Congratulations to Matteo Pelucchi! His recent paper on "Detailed kinetics of substituted phenolic species in pyrolysis bio-oils" has been selected as the front cover paper of last issue of Reaction Chemistry & Engineering journal.
Pelucchi, M., Cavallotti, C., Cuoci, A., Faravelli, T., Frassoldati, A., Ranzi, E. , Detailed kinetics of substituted phenolic species in pyrolysis bio-oils, (2019) Reaction Chemistry & Engineering, 4, pp. 490-506, DOI: 10.1039/C8RE00198G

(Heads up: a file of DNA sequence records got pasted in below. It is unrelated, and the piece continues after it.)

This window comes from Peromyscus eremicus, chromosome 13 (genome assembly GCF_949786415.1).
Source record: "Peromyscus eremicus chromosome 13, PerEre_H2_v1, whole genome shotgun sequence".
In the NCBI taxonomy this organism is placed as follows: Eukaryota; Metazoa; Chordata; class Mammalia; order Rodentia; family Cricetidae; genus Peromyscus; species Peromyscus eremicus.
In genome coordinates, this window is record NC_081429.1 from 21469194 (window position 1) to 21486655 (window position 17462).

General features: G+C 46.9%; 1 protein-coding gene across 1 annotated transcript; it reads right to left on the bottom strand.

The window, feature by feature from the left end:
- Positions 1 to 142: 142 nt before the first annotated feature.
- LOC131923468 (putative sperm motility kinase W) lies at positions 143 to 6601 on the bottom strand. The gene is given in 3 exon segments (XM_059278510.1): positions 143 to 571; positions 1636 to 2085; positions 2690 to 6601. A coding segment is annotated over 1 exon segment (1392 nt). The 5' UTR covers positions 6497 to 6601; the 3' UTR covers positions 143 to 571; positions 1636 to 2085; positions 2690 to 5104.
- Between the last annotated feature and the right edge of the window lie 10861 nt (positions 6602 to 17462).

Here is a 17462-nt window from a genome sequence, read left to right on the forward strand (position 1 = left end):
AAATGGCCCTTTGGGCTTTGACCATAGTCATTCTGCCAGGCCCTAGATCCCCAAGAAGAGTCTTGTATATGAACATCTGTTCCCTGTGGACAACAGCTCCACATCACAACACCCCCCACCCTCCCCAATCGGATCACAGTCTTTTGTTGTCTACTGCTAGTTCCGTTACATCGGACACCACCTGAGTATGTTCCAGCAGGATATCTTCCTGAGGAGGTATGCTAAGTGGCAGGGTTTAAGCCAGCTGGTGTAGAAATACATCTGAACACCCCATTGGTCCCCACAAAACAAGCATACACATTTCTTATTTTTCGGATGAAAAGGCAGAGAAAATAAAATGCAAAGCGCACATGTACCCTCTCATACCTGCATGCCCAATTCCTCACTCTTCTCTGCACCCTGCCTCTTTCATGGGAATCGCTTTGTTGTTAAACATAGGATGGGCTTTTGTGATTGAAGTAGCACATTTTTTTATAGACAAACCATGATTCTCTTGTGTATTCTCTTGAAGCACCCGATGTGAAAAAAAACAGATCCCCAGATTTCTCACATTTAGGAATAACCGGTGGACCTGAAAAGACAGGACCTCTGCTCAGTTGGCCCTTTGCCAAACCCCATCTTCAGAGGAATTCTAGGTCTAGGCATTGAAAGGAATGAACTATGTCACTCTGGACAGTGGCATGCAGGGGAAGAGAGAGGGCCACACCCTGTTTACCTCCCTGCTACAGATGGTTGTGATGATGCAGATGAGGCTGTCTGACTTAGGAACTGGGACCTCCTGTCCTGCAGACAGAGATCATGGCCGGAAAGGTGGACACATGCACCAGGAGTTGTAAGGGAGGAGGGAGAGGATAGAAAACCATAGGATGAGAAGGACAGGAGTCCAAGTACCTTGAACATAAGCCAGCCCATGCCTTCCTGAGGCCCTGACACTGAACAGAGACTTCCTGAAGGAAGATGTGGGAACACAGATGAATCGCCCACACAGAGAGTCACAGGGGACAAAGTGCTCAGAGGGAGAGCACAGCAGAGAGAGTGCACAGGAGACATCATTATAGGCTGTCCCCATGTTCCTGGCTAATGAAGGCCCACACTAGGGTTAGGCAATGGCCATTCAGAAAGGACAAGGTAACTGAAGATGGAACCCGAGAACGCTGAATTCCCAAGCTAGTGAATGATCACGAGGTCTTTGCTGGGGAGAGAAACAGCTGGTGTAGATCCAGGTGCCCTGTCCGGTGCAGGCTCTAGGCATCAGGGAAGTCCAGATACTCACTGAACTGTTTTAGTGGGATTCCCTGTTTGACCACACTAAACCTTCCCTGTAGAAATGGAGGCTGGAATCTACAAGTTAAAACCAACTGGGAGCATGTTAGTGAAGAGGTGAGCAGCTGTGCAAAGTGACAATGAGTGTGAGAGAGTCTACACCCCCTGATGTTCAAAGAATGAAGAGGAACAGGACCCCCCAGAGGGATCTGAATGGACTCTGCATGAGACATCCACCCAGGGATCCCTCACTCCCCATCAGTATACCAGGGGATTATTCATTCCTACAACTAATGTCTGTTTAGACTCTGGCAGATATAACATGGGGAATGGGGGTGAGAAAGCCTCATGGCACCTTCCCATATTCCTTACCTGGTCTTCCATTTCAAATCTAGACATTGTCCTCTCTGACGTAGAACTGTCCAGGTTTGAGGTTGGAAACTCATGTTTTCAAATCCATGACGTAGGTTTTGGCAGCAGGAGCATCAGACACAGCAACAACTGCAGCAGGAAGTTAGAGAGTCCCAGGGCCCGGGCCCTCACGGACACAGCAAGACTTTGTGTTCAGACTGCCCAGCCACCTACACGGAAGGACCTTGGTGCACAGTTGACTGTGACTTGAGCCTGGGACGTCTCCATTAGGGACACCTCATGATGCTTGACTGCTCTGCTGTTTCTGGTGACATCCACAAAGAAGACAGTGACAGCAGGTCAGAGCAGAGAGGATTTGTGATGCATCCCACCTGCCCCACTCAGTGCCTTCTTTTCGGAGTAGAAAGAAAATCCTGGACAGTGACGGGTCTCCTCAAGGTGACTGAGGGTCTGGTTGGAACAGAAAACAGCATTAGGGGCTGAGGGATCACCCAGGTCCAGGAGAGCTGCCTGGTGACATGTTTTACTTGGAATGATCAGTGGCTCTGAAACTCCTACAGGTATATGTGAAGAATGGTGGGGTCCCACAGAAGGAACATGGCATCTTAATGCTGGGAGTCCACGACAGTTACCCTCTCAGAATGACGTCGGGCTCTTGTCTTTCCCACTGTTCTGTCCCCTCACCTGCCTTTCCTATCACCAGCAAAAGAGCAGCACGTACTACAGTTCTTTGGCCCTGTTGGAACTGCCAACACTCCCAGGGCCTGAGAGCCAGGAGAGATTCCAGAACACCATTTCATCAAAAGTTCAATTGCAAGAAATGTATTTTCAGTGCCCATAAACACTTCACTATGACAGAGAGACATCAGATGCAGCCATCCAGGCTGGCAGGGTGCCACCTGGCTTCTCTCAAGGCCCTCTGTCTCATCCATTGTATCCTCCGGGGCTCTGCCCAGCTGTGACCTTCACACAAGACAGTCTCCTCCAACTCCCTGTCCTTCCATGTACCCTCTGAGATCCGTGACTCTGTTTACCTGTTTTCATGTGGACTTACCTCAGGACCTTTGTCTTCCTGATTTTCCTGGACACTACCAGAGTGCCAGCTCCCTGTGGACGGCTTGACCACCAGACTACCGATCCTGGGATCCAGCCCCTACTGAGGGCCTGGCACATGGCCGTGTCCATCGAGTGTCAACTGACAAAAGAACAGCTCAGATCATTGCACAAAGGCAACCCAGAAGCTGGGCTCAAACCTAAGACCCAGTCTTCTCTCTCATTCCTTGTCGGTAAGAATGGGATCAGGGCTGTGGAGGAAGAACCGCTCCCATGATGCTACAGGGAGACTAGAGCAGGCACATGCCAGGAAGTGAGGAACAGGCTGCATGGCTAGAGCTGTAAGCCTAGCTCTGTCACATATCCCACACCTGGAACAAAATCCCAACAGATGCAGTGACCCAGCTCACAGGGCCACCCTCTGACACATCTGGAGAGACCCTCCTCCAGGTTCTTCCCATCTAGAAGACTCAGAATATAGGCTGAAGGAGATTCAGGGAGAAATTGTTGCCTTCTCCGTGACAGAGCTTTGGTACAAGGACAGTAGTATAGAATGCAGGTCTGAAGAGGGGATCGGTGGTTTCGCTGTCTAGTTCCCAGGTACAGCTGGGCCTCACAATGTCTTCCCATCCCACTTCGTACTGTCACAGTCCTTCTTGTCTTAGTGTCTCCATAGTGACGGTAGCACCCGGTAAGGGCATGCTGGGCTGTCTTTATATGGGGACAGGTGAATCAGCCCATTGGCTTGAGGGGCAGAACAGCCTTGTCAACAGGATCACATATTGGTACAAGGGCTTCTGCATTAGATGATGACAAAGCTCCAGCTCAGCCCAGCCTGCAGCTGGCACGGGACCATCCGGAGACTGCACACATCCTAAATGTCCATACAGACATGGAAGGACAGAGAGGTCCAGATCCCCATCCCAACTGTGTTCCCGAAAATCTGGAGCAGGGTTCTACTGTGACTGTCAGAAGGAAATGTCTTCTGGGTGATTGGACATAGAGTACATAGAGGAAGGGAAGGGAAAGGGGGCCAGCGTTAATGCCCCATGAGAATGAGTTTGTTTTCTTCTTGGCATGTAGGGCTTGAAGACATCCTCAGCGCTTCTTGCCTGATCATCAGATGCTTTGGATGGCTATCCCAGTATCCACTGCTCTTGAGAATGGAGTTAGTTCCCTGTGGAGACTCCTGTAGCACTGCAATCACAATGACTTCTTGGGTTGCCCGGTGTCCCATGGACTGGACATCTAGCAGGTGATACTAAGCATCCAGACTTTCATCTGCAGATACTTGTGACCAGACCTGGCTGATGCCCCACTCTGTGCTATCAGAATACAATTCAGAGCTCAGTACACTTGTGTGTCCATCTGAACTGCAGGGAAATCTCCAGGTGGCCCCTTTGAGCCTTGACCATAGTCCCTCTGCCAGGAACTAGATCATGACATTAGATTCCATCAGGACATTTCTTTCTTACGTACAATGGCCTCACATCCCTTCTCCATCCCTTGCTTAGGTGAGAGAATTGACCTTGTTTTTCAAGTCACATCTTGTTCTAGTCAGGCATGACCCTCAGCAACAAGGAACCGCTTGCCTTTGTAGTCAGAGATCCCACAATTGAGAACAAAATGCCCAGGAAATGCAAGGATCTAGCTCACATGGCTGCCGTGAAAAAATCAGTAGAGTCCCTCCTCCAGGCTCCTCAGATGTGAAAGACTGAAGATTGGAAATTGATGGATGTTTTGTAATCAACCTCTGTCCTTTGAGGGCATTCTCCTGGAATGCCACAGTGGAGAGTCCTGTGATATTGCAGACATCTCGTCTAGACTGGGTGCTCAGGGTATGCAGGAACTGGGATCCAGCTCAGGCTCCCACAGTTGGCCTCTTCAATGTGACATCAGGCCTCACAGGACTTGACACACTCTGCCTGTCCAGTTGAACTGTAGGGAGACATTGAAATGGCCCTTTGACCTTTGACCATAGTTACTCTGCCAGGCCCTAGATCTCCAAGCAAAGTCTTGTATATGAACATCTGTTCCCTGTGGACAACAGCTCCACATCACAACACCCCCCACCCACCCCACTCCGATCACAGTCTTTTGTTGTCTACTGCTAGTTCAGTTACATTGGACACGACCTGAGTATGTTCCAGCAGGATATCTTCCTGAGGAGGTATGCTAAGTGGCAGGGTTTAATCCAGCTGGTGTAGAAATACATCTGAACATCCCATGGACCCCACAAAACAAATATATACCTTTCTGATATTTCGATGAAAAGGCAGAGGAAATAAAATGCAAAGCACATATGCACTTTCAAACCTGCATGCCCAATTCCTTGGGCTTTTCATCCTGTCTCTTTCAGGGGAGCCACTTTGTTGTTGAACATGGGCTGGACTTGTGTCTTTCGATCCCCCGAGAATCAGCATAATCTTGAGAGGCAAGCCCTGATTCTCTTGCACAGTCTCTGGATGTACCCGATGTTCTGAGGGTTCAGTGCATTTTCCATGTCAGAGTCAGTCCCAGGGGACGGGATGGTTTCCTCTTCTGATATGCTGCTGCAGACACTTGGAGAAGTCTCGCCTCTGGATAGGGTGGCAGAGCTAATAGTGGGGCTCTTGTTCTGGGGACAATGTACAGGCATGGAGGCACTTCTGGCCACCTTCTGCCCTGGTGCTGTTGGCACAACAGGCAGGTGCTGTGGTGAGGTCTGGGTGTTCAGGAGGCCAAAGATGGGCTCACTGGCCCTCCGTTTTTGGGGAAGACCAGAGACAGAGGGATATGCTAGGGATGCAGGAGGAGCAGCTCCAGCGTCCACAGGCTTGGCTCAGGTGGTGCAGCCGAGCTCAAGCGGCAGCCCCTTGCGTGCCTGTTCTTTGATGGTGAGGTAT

Fast biomass pyrolysis is an effective and promising process to obtain high yields of bio-oils, whose upgrading provides valuable fuels for energy application or chemicals for industry. The growing interest in the use of bio-oils in combustion devices to produce energy motivates this study, in which we present the first comprehensive kinetic model to describe systematically the pyrolysis and combustion of substituted phenolic species, considered as reference components in bio-oil surrogate mixtures. In fact, bio-oils are complex liquid mixtures, containing a large variety of oxygenated organic species. Within these species, substituted phenolic compounds are one of the most significant fractions (∼20–30 wt%). A reliable characterization of the combustion properties and pollution potential of bio-oils strongly depends on the accurate knowledge of their combustion chemistry. While some experimental and kinetic modeling studies on pyrolysis and combustion of phenol, anisole, and catechol are available in the literature, only limited efforts have been devoted to the understanding of the decomposition and oxidation kinetics of guaiacol (2-methoxyphenol) and vanillin (4-hydroxy-3-methoxybenzaldehyde). Accurate theoretical calculations of bond dissociation energies have been performed to assess proximity effects originating from multiple substitutions on the aromatic ring. Based on these evaluations and on previous studies, rate rules and reference kinetic parameters are proposed for major pyrolysis and combustion reaction classes. Satisfactory comparisons of model predictions with experimental data of pyrolysis and combustion of anisole, catechol, guaiacol, and vanillin hierarchically support the development and the reliability of the proposed kinetic model. This work provides a valuable basis for further developments and strongly motivates additional experimental, theoretical, and kinetic modelling efforts in the area of reference components for bio-oil surrogates.